Summer is the perfect time to get out and about with your kids. And what better way to do that than to get busy in the garden? Gardening with your kids provides the perfect combination of skills and tasks to address your little ones’ development.

What planting a garden can teach your kids this summer

The benefits of gardening 

Kids can have fun, learn new skills, play, and develop a sense of self-confidence by spending time outdoors growing plants and harvesting their own food. Here are a few benefits of starting a garden with your kids: 

  • It promotes fine motor development

From picking up tiny seeds to gently caring for plants, gardening stimulates the development of fine motor skills every step of the way.

  • It engages the senses 

Sensory development is very important for kids of all ages. Gardening is the perfect activity to stimulate all the senses. Let your kids feel the dirt between their fingers, smell different plants and hear the insects and birds all around. 

  • It encourages healthy eating

One of the most exciting ways to get your kids to try different veggies is to allow them to grow the plants themselves. Even the pickiest eaters won’t resist a variety of greens from their very own plants!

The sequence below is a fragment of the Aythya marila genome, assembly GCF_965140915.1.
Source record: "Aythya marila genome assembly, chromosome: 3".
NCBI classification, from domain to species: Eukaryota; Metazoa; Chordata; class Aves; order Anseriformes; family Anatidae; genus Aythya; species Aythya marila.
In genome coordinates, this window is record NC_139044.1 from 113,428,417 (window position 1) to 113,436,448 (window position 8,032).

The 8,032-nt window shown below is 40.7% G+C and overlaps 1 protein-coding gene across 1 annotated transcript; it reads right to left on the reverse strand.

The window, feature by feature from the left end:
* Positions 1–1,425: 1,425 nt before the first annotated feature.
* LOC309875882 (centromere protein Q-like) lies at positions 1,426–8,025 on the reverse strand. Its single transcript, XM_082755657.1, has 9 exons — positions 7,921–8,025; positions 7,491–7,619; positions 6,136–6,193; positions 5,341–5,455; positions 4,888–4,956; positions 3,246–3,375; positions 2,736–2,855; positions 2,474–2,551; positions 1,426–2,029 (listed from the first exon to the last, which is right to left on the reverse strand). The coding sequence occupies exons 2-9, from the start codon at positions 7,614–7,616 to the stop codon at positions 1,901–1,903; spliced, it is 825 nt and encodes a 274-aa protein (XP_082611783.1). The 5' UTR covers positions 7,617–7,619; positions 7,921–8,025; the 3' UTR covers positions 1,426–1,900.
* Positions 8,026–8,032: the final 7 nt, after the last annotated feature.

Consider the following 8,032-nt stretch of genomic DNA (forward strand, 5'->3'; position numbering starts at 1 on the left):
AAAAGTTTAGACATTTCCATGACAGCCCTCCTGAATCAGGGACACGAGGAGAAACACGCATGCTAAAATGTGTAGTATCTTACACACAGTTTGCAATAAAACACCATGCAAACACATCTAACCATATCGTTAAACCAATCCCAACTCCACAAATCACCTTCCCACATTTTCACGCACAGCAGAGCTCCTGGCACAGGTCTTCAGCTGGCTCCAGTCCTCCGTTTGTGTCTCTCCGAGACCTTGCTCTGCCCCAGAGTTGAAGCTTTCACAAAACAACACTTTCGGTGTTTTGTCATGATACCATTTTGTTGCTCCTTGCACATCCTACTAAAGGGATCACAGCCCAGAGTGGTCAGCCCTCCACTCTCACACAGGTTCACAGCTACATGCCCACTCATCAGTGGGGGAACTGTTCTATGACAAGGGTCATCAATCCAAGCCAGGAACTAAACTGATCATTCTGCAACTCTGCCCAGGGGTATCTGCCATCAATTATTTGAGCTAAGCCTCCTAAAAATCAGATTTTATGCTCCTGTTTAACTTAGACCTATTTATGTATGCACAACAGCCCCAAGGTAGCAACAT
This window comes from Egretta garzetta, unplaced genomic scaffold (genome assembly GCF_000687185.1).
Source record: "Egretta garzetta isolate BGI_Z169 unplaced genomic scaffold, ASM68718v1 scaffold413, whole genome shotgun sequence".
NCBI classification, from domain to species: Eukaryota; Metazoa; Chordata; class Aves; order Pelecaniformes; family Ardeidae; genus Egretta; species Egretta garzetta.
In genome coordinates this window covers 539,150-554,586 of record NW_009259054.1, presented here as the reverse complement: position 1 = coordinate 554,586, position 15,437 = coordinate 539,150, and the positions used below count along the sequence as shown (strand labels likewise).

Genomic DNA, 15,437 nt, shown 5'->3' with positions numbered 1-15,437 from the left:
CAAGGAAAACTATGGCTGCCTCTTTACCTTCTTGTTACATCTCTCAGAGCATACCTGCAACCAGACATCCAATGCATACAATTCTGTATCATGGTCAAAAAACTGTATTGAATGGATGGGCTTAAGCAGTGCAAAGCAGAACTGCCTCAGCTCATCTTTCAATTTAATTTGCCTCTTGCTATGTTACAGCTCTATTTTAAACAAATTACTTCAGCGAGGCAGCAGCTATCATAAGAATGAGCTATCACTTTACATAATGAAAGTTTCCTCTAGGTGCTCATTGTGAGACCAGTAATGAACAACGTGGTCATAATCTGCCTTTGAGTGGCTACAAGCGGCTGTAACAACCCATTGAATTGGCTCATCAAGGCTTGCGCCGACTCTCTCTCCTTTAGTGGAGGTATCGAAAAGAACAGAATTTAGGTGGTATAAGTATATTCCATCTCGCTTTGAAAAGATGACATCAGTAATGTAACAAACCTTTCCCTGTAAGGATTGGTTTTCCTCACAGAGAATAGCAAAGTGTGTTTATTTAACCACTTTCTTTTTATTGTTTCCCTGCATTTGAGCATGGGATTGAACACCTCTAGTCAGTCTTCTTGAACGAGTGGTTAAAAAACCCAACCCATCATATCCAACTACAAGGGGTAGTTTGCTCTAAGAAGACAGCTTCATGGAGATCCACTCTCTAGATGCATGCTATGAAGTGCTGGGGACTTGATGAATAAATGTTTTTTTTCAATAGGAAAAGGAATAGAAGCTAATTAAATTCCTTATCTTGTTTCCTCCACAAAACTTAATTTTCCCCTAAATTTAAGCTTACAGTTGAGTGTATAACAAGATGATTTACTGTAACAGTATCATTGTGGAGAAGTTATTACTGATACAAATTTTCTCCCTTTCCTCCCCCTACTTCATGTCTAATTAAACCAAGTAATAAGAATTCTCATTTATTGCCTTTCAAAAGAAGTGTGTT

• It offers moderate exercise

Gardening can be a surprisingly physical activity. Tasks such as raking, digging, and turning compost use a variety of muscles in the body, and can teach kids a pattern of healthy activity.

  • It teaches responsibility

Plants need a lot of attention. You can create a schedule for watering and cleaning up the garden every day to help your kids get into a routine and take responsibility. 

  •  It develops important STEM abilities

Gardening can exercise important reasoning, planning and organization skills. And for even further development, you can work on math and science skills by encouraging your kids to observe their plants’ life cycles.

Start gardening today and reap the benefits! 

Gardening is one of the most beneficial activities for promoting well-rounded development in kids. Whether the garden is in pots on your balcony, a community area or in your own backyard, kids who interact with it are harvesting so much more than just flowers.

If you’re interested in starting nature journaling together with creating your new garden, check our nature curriculum NaturExplorers  and Exploring Nature with Children.  

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